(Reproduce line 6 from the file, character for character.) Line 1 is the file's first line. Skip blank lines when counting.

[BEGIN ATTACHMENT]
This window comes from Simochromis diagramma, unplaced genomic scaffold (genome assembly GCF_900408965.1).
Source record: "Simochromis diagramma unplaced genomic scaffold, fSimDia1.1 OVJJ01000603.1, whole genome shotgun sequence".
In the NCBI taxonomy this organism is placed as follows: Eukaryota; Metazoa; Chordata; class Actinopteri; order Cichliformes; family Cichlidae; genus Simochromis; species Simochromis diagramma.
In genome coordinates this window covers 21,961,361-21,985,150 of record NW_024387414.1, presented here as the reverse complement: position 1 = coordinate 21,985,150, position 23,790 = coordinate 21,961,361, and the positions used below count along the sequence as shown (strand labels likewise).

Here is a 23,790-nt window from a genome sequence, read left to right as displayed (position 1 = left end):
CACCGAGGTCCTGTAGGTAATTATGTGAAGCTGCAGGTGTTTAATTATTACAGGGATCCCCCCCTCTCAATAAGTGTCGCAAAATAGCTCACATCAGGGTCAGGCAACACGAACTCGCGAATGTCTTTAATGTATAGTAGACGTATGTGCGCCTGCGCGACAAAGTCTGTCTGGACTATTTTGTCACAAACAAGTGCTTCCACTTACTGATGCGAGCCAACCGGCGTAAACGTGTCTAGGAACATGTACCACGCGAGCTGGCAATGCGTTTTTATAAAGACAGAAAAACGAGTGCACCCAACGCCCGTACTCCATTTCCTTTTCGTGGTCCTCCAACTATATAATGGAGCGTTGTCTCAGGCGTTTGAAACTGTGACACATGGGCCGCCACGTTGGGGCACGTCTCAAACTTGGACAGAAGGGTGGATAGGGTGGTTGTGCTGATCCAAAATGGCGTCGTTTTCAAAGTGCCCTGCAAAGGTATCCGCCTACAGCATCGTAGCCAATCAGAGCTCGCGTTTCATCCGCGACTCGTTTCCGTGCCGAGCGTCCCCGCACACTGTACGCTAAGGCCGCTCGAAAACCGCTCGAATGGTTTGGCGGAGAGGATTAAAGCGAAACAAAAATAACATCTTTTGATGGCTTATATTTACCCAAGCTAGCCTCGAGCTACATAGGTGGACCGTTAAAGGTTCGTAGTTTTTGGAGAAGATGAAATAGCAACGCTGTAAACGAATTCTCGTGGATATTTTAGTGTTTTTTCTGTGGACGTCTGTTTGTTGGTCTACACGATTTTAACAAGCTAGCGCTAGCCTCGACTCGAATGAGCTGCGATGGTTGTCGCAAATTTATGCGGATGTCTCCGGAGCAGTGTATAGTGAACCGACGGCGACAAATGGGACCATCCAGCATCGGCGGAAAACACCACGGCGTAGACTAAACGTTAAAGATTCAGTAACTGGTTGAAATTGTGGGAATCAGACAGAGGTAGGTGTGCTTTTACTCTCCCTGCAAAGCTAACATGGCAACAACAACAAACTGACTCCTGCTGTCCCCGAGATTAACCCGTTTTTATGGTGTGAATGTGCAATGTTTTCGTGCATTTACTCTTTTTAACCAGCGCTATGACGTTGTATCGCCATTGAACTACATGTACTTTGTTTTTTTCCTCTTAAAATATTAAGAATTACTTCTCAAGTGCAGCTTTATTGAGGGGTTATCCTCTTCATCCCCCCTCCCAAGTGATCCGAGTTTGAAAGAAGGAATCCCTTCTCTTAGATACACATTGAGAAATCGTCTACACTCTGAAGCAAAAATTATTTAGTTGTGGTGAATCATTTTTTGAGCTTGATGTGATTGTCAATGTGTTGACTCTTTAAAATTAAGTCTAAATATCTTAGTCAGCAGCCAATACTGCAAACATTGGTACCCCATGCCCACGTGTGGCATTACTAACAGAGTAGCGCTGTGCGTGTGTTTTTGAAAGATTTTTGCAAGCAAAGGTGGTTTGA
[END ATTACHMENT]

CACCGAGGTCCTGTAGGTAATTATGTGAAGCTGCAGGTGTTTAATTATTACAGGGATCCCCCCCTCTCAATAAGTGTCGCAAAATAGCTCACATCAGGGTCAGGCAACACGAACTCGCGAATGTCTTTAATGTATAGTAGACGTATGTGCGCCTGCGCGACAAAGTCTGTCTGGACTATTTTGTCACAAACAAGTGCTTCCACTTACTGATGCGAGCCAACCGGCGTAAACGTGTCTAGGAACATGTACCACGCGAGCTGGCAATGCGTTTTTATAAAGACAGAAAAACGAGTGCACCCAACGCCCGTACTCCATTTCCTTTTCGTGGTCCTCCAACTATATAATGGAGCGTTGTCTCAGGCGTTTGAAACTGTGACACATGGGCCGCCACGTTGGGGCACGTCTCAAACTTGGACAGAAGGGTGGATAGGGTGGTTGTGCTGATCCAAAATGGCGTCGTTTTCAAAGTGCCCTGCAAAGGTATCCGCCTACAGCATCGTAGCCAATCAGAGCTCGCGTTTCATCCGCGACTCGTTTCCGTGCCGAGCGTCCCCGCACACTGTACGCTAAGGCCGCTCGAAAACCGCTCGAATGGTTTGGCGGAGAGGATTAAAGCGAAACAAAAATAACATCTTTTGATGGCTTATATTTACCCAAGCTAGCCTCGAGCTACATAGGTGGACCGTTAAAGGTTCGTAGTTTTTGGAGAAGATGAAATAGCAACGCTGTAAACGAATTCTCGTGGATATTTTAGTGTTTTTTCTGTGGACGTCTGTTTGTTGGTCTACACGATTTTAACAAGCTAGCGCTAGCCTCGACTCGAATGAGCTGCGATGGTTGTCGCAAATTTATGCGGATGTCTCCGGAGCAGTGTATAGTGAACCGACGGCGACAAATGGGACCATCCAGCATCGGCGGAAAACACCACGGCGTAGACTAAACGTTAAAGATTCAGTAACTGGTTGAAATTGTGGGAATCAGACAGAGGTAGGTGTGCTTTTACTCTCCCTGCAAAGCTAACATGGCAACAACAACAAACTGACTCCTGCTGTCCCCGAGATTAACCCGTTTTTATGGTGTGAATGTGCAATGTTTTCGTGCATTTACTCTTTTTAACCAGCGCTATGACGTTGTATCGCCATTGAACTACATGTACTTTGTTTTTTTCCTCTTAAAATATTAAGAATTACTTCTCAAGTGCAGCTTTATTGAGGGGTTATCCTCTTCATCCCCCCTCCCAAGTGATCCGAGTTTGAAAGAAGGAATCCCTTCTCTTAGATACACATTGAGAAATCGTCTACACTCTGAAGCAAAAATTATTTAGTTGTGGTGAATCATTTTTTGAGCTTGATGTGATTGTCAATGTGTTGACTCTTTAAAATTAAGTCTAAATATCTTAGTCAGCAGCCAATACTGCAAACATTGGTACCCCATGCCCACGTGTGGCATTACTAACAGAGTAGCGCTGTGCGTGTGTTTTTGAAAGATTTTTGCAAGCAAAGGTGGTTTGA